As rival J.P. Morgan Chase (NYSE:JPM) struggles to explain a $4.4 billion trading blunder, Wells Fargo (NYSE:WFC) narrowly beat the Street on Friday with a 17% jump in second-quarter earnings amid soaring mortgage banking profits.
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Wells Fargo, the No. 4 U.S. bank by assets, said it earned $4.62 billion, or 82 cents a share, last quarter, compared with a profit of $3.95 billion, or 70 cents a share, a year earlier. Analysts had been calling for EPS of 81 cents.
On the other hand, revenue rose 4.4% to $21.29 billion, narrowly trailing the Street’s view of $21.36 billion.
“While the economic recovery remains uneven, we continued to meet our customers’ financial needs and benefited from signs of stabilization in the housing market,” CEO John Stumpf said in a statement.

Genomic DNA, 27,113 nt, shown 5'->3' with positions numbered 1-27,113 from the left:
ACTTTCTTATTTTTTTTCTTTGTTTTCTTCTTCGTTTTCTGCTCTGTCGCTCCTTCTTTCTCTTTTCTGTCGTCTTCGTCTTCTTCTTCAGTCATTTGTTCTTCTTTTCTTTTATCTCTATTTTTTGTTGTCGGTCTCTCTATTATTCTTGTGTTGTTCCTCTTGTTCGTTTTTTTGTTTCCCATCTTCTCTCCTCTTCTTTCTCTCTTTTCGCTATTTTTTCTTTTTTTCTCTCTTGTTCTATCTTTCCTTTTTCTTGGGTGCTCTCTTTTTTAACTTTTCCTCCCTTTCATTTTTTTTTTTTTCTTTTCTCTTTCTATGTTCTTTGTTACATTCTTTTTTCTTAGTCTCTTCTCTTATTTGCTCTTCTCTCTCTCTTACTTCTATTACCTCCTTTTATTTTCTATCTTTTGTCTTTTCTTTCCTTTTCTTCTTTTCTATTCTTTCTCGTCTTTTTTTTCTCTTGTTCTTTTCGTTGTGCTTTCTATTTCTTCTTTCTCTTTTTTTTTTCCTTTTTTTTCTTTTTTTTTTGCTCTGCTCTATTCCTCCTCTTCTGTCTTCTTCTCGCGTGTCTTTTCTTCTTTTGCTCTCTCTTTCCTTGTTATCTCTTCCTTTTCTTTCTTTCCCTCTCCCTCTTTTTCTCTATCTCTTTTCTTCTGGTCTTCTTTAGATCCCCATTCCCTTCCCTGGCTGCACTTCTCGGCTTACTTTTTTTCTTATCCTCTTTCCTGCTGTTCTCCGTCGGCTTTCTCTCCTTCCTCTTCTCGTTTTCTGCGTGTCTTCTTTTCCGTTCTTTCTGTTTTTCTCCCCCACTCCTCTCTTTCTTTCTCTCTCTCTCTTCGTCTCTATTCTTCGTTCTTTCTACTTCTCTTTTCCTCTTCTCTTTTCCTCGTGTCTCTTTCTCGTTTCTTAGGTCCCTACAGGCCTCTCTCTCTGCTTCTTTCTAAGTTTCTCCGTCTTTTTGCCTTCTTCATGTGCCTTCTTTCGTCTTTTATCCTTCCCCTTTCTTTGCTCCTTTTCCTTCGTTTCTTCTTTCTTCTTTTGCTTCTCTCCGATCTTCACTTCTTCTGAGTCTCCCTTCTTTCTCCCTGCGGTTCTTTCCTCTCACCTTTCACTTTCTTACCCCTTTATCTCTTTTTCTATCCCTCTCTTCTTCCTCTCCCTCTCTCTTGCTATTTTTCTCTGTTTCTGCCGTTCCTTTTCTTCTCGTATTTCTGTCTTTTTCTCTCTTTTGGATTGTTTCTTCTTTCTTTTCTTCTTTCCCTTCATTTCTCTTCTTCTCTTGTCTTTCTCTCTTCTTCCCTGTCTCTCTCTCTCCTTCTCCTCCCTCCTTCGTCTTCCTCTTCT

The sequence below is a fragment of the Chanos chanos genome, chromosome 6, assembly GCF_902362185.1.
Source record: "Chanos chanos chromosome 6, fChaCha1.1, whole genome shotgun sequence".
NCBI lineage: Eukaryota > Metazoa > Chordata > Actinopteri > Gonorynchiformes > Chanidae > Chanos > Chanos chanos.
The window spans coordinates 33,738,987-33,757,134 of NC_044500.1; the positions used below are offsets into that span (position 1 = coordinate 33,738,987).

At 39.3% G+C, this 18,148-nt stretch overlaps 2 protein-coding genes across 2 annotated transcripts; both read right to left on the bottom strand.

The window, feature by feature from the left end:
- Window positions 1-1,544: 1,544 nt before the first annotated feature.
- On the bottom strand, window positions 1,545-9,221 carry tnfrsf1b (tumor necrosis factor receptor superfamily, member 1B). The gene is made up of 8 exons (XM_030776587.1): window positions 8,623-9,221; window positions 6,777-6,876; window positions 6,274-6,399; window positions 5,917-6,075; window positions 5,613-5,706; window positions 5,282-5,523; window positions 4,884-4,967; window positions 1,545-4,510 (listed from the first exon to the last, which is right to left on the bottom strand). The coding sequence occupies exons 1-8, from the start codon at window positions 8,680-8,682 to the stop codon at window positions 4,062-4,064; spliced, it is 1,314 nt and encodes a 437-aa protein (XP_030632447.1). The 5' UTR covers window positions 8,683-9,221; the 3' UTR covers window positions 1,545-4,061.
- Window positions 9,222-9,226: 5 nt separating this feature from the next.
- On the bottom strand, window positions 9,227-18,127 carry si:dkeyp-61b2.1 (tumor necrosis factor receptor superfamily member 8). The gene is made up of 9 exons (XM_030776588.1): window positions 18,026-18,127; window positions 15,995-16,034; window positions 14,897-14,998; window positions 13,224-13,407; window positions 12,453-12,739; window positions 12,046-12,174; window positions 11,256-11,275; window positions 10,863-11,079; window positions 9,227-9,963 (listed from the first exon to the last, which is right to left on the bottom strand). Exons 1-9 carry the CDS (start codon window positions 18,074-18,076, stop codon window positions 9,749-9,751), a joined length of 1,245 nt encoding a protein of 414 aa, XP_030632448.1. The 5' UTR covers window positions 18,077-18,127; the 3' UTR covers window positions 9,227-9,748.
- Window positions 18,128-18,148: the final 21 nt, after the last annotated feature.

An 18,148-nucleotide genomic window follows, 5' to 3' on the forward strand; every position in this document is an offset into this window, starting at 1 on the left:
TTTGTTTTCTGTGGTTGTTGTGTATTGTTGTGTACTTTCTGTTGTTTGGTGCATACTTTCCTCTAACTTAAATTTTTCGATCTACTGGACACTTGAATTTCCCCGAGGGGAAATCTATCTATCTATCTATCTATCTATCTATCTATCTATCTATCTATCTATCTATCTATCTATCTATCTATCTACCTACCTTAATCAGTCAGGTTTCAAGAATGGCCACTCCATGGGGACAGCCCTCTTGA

San Francisco-based Wells Fargo, which leads all banks in home loans, was carried higher by an 81% year-over-year surge in mortgage banking income to $2.9 billion. Total loans rose to $775.2 billion, up $8.7 billion from the end of the first quarter.
Wells Fargo also reported a $195 million sequential decline in net charge-offs to $2.2 billion. Nonperforming assets dipped by $1.8 billion from the first quarter to $24.9 billion. Allowances for credit losses dropped to $18.6 billion from $19.1 billion in the first quarter.
Shares of Wells Fargo had a muted reaction to the earnings report, recently trading up 0.03% to $32.86. The shares have gained just over 2% so far this year and have slid 15.6% over the past 12 months.
The Wells Fargo report was largely overshadowed by J.P. Morgan, which said it took a $4.4 billion pre-tax trading loss tied to a failed hedging strategy. The largest U.S. bank by assets also posted net earnings per share of $1.21 on a 17% slump in revenue to $22.18 billion.